US drug enforcement chief to step down from agency after criticizing Trump
President Donald Trump (AFP / Brendan Smialowski)

By Nate Raymond

(Reuters) - The U.S. Drug Enforcement Administration's acting director on Tuesday said that he will be leaving his post, two months after he criticized Republican President Donald Trump for telling law enforcement officers not to be "too nice" to suspects.

Acting Director Chuck Rosenberg, a holdover from Democratic President Barack Obama's administration, told the agency's staff in an internal email that he will be leaving his position effective Oct. 1.

"This is a remarkable agency - full of remarkable people - and I am honored to have been a small part of it," Rosenberg said in the message, which was reviewed by Reuters.

It was unclear who would replace Rosenberg. The news was first reported by The Washington Post.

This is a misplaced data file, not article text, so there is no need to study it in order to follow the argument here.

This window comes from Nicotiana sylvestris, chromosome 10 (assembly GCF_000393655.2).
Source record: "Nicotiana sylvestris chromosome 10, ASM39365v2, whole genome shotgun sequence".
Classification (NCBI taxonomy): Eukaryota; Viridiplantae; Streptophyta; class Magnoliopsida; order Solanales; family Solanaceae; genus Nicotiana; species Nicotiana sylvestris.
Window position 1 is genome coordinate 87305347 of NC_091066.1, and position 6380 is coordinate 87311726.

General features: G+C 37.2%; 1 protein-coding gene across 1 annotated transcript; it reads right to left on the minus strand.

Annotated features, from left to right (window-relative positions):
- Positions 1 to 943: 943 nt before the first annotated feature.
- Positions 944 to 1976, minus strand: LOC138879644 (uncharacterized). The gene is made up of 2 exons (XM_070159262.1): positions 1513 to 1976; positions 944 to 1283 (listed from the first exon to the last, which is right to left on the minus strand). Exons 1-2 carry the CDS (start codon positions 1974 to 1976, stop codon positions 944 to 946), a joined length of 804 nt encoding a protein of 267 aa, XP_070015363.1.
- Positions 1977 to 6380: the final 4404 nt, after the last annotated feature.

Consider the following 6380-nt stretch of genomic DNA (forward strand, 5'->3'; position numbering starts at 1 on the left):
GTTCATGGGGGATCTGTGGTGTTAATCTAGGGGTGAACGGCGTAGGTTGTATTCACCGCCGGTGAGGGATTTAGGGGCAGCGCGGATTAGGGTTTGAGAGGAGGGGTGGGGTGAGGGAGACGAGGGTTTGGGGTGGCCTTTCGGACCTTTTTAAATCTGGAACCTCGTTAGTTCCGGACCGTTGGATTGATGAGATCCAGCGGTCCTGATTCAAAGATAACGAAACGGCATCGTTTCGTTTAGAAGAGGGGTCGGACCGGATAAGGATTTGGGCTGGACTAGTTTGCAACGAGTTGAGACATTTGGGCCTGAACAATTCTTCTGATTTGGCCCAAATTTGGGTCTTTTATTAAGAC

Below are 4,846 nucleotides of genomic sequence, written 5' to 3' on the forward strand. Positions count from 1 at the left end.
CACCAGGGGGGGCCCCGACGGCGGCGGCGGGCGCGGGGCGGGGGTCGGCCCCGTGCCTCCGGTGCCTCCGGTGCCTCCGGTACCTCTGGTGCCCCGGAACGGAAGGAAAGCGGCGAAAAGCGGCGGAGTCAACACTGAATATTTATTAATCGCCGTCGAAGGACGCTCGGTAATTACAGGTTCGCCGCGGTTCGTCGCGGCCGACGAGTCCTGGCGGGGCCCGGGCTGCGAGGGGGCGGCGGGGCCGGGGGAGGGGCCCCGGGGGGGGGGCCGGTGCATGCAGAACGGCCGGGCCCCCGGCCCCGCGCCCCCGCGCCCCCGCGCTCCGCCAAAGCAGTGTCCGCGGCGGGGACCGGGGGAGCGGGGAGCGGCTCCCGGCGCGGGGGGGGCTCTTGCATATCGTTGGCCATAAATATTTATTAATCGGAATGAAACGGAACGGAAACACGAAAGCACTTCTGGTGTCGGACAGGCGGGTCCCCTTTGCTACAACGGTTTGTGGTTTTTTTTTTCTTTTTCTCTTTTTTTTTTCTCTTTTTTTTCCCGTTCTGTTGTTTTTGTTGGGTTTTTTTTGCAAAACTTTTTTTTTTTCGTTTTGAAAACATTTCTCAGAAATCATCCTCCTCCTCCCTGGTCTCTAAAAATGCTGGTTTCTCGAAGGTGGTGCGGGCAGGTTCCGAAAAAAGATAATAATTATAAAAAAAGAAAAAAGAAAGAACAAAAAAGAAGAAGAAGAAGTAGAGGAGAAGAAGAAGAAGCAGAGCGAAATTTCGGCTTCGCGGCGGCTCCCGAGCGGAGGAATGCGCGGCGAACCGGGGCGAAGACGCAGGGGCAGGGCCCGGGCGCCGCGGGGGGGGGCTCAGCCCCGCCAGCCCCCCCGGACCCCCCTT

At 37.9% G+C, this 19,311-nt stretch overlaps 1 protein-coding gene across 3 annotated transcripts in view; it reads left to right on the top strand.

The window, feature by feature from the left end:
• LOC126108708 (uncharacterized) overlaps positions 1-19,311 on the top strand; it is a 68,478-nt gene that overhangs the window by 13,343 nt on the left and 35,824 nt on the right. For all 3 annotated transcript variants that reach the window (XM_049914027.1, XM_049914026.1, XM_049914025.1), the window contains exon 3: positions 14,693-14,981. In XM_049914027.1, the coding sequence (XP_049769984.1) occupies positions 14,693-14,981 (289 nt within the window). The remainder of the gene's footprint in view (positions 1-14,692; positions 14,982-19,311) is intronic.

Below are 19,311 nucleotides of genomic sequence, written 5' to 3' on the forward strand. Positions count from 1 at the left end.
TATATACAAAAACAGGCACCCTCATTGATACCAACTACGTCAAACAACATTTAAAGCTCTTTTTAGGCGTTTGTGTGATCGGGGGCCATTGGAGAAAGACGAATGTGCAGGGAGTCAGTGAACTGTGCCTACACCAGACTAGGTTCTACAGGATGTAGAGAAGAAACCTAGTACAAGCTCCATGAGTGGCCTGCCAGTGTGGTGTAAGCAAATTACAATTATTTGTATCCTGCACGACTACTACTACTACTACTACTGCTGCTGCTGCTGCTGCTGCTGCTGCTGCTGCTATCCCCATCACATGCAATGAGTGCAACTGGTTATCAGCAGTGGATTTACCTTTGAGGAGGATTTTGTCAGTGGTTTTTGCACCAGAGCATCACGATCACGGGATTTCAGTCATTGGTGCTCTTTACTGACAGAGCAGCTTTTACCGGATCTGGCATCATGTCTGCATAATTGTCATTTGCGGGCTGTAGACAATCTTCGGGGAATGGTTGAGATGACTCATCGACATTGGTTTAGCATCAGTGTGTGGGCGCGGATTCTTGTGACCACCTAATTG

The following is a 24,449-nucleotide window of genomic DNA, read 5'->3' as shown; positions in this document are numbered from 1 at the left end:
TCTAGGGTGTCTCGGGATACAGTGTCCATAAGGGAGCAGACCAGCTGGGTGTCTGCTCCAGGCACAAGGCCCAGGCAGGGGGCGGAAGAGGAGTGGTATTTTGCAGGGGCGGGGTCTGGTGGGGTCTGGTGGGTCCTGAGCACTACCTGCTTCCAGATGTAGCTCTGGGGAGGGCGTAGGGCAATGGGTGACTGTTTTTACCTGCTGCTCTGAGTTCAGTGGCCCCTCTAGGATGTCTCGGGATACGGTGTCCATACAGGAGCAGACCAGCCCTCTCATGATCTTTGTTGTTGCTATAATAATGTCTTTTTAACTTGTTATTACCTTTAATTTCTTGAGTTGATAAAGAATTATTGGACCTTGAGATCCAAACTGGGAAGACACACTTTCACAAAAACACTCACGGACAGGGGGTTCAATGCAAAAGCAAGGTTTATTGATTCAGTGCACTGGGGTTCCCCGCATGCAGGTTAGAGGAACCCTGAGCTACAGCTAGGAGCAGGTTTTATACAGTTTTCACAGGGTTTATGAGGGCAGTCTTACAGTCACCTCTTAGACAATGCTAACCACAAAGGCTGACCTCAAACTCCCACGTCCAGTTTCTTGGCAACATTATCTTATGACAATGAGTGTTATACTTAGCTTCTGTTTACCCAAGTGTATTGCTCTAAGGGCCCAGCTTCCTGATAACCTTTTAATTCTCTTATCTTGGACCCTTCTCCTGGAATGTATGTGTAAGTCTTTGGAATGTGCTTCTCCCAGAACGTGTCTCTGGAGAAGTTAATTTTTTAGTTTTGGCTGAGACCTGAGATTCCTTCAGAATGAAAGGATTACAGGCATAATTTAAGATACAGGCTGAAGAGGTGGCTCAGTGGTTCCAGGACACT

A spokesman for the DEA confirmed Rosenberg's resignation.

Rosenberg had been leading the DEA in an acting capacity since 2015. Before joining the agency, he served as chief of staff to former FBI director James Comey, who Trump fired in May.

Rosenberg generated headlines earlier this year after he wrote an agency-wide email in late July challenging comments by Trump suggesting officers do away with practices like protecting the head of a suspect being put into a patrol car.

Citing "an obligation to speak out when something is wrong," Rosenberg said Trump's remarks, delivered in New York the previous day, "condoned police misconduct regarding the treatment of individuals placed under arrest by law enforcement."

He leaves the agency at a time when the DEA is grappling with the ongoing opioid drug epidemic, which has become a major law enforcement focus of the U.S. Justice Department.

Opioids, including prescription painkillers and heroin, killed more than 33,000 people in the United States in 2015, more than any year on record, according to the U.S. Centers for Disease Control and Prevention.

"Opioids such as heroin and fentanyl - and diverted prescription pain pills - are killing people in this country at a horrifying rate," Rosenberg said in December. "We face a public health crisis of historic proportions."

(Reporting by Nate Raymond in Boston; Editing by Phil Berlowitz)